By March of 1835 a huge rift had grown between "Peace Party" and "War Party" Texans as to what course of action should be pursued regarding centralism and states' rights. Elections for governor, vice-governor, and members of the legislature had recently taken place in Coahuila and Texas. Evidence of legislative corruption appeared in a decree passed on March 14, 1835, authorizing the governor to sell 400 leagues of land, over 1.7 million acres, at less than two cents per acre, without being subject to the provisions of the general colonization law of 1825. The lands were shortly disposed of to speculators. Texas wanted to separate from Coahuila. On March 15th, Stephen F. Austin wrote "The territorial question is dead. The advocates of that measure are now strongly in favor of a state government; and that measure is now before Congress. A call has been made upon the president [Santa Anna] for information on the subject; and I am assured the president will make his communication in a few days, and that it will be decidedly in favor of Texas and the state." Santa Anna was simply delaying until he could get Texas occupied with his troops.

    It was at this time, ten days after Austin's letter, that 25-year-old lawyer William Barret Travis accomplished this document by which the $25.25 debt of Mexican Francisco Rosales to Anselmo Patiña has been paid by John B. Johnson and, in turn, Rosales agrees to be an indentured servant for Johnson at $8.00 per month until his debt was paid. John B. Johnson, later clerk of Austin County, was in charge of the commissary at San Felipe, issuing rations to companies passing through during the Texas Revolution. In 1839, John M. Allen was elected the first mayor of Galveston. He came to Texas in 1830 and joined the Tampico expedition in October 1835 but escaped imprisonment. Allen returned to Texas in December, enlisted in the revolutionary army, was appointed captain of infantry, and served as acting major at the battle of San Jacinto. The ayuntamiento of Austin had elected George Ewing judge of the second instance in 1834 and was shortly thereafter promoted. He resigned as judge of the first instance in November 1835 when he was appointed Judge by Texas Governor Henry Smith. Darkly penned in brown ink by Travis on each side of the page, there is light show-through. Browning and light soiling do not materially affect its fine appearance. The document is almost completely split at one of the horizontal folds, not through any of the signatures. The indenture and the integral leaf are also almost completely split. Overall, the document is in fine condition. From the collection of Darrel Brown.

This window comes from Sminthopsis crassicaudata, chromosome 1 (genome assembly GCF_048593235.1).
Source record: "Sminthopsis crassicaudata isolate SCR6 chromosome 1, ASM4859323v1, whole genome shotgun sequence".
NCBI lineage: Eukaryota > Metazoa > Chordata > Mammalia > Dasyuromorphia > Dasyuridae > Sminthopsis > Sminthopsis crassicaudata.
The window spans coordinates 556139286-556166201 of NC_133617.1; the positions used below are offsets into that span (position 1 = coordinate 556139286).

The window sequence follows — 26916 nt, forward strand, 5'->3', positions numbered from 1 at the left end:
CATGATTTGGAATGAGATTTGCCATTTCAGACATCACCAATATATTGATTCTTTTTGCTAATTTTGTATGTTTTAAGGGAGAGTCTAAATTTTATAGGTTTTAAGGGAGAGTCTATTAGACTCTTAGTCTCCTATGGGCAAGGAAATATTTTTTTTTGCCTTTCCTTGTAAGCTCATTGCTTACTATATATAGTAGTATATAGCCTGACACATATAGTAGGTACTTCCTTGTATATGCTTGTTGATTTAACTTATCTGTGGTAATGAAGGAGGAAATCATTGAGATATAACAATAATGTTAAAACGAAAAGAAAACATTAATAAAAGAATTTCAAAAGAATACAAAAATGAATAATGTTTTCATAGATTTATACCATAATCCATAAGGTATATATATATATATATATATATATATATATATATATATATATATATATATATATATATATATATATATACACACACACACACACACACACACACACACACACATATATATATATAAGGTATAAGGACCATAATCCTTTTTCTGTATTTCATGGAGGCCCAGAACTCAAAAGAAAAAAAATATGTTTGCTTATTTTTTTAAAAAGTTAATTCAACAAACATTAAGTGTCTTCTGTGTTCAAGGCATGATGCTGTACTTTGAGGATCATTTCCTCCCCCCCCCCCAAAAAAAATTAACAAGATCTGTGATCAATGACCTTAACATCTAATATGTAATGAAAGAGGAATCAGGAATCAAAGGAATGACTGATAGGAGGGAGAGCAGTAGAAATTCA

Ex. William A. Philpott, Jr. Collection "TEXIANA"

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    Auction Dates
    December, 2007
    1st-3rd Saturday-Monday